Thursday, August 4, 2011

The (easily predicted) after effects on Europe of the US debt ceiling increase

It's been a long time since I posted here, due to family and work commitments I haven't really had time for a good internet-based whinge. Good to be back!

The country now is in a total state of depression. No leadership whatsoever. Either stupid or treasonous or both.

The market is down 512 points today so from the moment the ceiling was raised over a trillion dollars has evaporated from the American Wallet.

If this races east then Europe will be decimated tomorrow. Another black friday to come perhaps?

This was easily predicted.

Despite and because of the measures recently taken at a July 21 summit of the European Heads of State to try to stop so-called contagion (as if the collapse were not systemic) from Greece, Ireland, and Portugal, the contagion continues, with Spain and Italy on the edge.

On Wednesday, Spanish and Italian 10-year yields stood respectively at 6.24 and 6.10 percent.

European Commission President Jose Manuel Barroso said this surge in Italian and Spanish bond yields to 14-year highs was cause for deep concern. "In fact, the tensions in bond markets reflect a growing concern among investors about the systemic capacity of the euro area to respond to the evolving crisis," Barroso said.

Italian Economy Minister Giulio Tremonti held two hours of emergency talks with the chairman of Eurozone finance ministers, Jean-Claude Juncker, in Luxembourg, but neither disclosed anything of substance after the meeting.

"Italian and Spanish bond yields rose to their new record highs. This is a very alarming and scary thing," Finnish Prime Minister Jyrki Katainen told public broadcaster YLE. "The whole of Europe is in a very dangerous situation."

Prime Minister Silvio Berlusconi addressed the Italian parliament on Wednesday after Italian markets closed.

France's Societe Generale warned investors that it may miss its 2012 profit target after taking a 395-million-euro pretax charge in the second quarter on its exposure to Greek debt. Its shares fell 7 percent.

The Swiss National Bank cut its interest rate target and said it would very significantly increase its supply of liquidity to try to bring down the value of the Swiss franc.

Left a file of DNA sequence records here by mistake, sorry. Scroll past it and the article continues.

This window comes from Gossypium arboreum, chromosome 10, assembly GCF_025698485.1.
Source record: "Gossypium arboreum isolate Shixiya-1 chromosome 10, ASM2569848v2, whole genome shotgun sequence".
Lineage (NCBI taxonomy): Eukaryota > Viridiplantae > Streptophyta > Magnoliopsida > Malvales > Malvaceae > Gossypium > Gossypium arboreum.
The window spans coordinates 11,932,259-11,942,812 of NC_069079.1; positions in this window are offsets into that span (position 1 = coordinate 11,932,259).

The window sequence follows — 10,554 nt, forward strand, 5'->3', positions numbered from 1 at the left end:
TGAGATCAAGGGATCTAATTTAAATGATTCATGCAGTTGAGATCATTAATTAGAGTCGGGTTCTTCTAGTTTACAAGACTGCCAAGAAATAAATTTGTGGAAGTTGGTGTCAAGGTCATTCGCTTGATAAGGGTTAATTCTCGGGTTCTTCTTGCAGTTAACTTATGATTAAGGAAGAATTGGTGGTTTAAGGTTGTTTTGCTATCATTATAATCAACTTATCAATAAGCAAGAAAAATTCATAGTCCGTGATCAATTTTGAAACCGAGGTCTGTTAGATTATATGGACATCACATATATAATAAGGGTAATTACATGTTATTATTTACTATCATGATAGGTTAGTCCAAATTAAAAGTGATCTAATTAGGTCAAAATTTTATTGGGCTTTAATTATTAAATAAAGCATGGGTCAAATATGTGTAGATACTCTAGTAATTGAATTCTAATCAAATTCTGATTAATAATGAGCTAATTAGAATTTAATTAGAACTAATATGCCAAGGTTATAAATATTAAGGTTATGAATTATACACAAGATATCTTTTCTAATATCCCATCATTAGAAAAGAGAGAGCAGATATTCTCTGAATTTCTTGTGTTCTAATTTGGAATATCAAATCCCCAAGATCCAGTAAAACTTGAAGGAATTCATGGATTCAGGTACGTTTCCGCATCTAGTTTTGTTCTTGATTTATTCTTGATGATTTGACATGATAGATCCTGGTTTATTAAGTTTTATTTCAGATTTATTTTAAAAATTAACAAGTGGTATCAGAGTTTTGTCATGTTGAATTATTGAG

In response to the contagious panic, there are desperate calls for hyperinflationary QE3.

A Financial Times op ed by the chief economist of Citigroup argues: "If the markets continue to distrust in Italy and Spain, nothing other than the reopening by the ECB of the bond purchases to acquire unlimited amounts of Italian and Spanish bonds stands between the public debt market and a disaster that could destroy the Euro zone." And Spain's El Pais says the only way to stop the free-fall in Spanish bonds is for the ECB to start buying in the secondary market, as they did with Greece, Ireland, and Portugal.

A Dow-Jones wire quotes an unnamed "senior official of a Group of 7 nation," [which it says is not the U.S.] that the U.S. through Geithner and Obama is "supporting the European nations' creation of a larger [three times larger, $1.5 trillion] EFSF." The same wire quotes Madame LaFarge saying that the IMF will have to get new resources to deal with the situation. Otherwise, the wire says the U.S. is "worried" that Europeans haven't bailed out enough and that Italy's crisis shows that the EFSF is too small.

On Thursday, Spain is planning to sell 3.5 billion euros in 3- and 5-year notes, and is expected to have to pay about 1% more than its last auction. El Economista reported today that Spain's borrowing cost for the first half of 2011, compared to the same period a year earlier, rose by 54 (fifty-four) percent, or 1.2 billion euros.

El Pais runs a panicked article on the crisis which begins: "The nightmare is getting worse." It then goes on to say the spread of Spanish bonds over German bonds hit a record 403 points yesterday, and has dropped slightly today, with rumors of Chinese and/or ECB purchases in the secondary market. Opposition leaders met with Spanish PM Zapatero today; CiU head Duran emerged from the meeting to tell the press: "After the conversation, I recognize that the situation is extremely serious." Better late than never...

Meanwhile, a number of large British-centered banks have joined Deutsche Bank in an assault on Spain and Italy. Barclays said on Tuesday that its first half profits fell 38% from last year and that it is reducing its portfolio of Spanish construction and property loans. On Monday, HSBC said it is limiting credit lines to customers in Spain and Italy. In addition, RBS has been selling Italian sovereign debt, and HSBC has been selling both Spanish and Italian sovereign debt.

1 comment:

  1. Interesting topic.
    Greece already fell, the question now is which country will follow it.